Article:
President Obama went off on his own rant Wednesday at a trilateral press conference in which he disputed the idea that Donald Trump is a populist and that the presumptive GOP nominee instead promotes "nativism" or "xenophobia."
After reporters asked a series of questions of Mr. Obama, Mexican President Enrique Peña Nieto and Canadian Prime Minister Justin Trudeau, Mr. Obama decided he had something else to say in Ottawa -- he addressed the common theme of populism raised during the event.
"I'm not prepared to concede the notion that some of the rhetoric that's been popping up is populist," Mr. Obama said, referring to Trump.
He said the reason why he ran for president in 2008, again in 2012, and why he will continue to work in some capacity in public service after he leaves office next year is because he cares about people and making sure every child has the same opportunities as he had.
The president said he cares about poor people, about workers having a collective voice in the workplace, about kids getting an education and ensuring that the U.S. has a fair tax system.
"I suppose that makes me a populist," Mr. Obama said.
Without identifying him by name, Mr. Obama dismissed Trump as someone "who has never shown any regard for workers, who has never fought on behalf of any social justice issues" and who has worked against providing economic opportunities.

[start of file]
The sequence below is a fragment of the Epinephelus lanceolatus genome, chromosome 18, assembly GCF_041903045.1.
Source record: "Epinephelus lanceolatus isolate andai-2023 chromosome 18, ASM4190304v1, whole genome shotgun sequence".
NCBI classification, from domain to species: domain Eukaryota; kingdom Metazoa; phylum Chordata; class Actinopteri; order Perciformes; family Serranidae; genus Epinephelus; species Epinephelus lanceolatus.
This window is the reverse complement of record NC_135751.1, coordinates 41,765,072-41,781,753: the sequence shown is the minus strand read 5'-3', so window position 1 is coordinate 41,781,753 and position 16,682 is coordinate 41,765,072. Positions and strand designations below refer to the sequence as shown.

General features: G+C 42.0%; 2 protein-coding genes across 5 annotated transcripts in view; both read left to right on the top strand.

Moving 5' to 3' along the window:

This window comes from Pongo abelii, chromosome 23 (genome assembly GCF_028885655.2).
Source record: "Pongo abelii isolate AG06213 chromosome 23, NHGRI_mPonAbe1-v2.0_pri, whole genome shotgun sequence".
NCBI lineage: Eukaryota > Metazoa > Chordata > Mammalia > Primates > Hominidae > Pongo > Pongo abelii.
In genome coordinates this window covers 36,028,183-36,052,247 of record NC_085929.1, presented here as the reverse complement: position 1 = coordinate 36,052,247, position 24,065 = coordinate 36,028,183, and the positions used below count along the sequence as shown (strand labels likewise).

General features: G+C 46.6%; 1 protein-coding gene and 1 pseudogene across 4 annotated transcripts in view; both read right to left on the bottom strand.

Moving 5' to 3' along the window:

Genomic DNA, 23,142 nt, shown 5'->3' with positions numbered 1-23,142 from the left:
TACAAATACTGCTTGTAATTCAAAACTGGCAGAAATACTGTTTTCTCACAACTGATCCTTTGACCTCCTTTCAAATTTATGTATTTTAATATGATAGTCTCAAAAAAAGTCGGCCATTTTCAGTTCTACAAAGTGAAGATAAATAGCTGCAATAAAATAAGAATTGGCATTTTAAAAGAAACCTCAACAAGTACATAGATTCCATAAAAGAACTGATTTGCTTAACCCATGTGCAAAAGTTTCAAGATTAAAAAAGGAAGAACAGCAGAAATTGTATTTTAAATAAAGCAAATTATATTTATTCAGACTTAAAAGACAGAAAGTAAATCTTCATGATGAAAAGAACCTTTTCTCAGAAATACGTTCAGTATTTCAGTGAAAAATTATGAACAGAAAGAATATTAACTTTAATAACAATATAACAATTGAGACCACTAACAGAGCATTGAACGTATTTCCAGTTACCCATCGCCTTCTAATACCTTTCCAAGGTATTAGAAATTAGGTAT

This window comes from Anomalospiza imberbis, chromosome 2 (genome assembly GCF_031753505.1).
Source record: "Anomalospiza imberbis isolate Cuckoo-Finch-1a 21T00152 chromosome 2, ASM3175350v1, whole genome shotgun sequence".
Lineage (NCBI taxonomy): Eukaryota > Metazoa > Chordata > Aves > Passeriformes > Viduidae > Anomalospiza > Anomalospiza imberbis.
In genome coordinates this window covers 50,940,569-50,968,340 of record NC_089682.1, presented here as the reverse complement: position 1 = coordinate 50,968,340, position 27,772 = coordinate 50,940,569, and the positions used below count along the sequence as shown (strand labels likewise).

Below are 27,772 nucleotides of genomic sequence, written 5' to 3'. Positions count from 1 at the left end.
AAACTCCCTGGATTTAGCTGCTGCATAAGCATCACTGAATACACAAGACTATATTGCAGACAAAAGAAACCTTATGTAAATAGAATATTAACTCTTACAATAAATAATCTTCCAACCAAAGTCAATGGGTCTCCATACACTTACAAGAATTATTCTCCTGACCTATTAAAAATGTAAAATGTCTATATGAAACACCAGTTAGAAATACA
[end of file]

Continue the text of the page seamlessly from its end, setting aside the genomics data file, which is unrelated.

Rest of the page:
"They don't suddenly become a populist because they say something controversial in order to win votes," he said. "That's not the measure of populism; that's nativism or xenophobia...or it's just cynicism."
"Somebody who labels us versus them or engages in rhetoric about how we're going to look after ourselves and take it to the other guy..that's not the definition of populism," he added.
Obama acknowledged that he went off on a "rant" and that he has that freedom now since he's nearing the end of his two terms in office.
During the press conference, Mr. Obama also addressed Trump's comments Tuesday in which he talked about withdrawing from trade deals like the North American Free Trade Agreement (NAFTA) or the Trans-Pacific Partnership (TPP).
"The prescription of withdrawing from trade deals and focusing solely on your local market, that's the wrong medicine. It's not feasible," Mr. Obama said.
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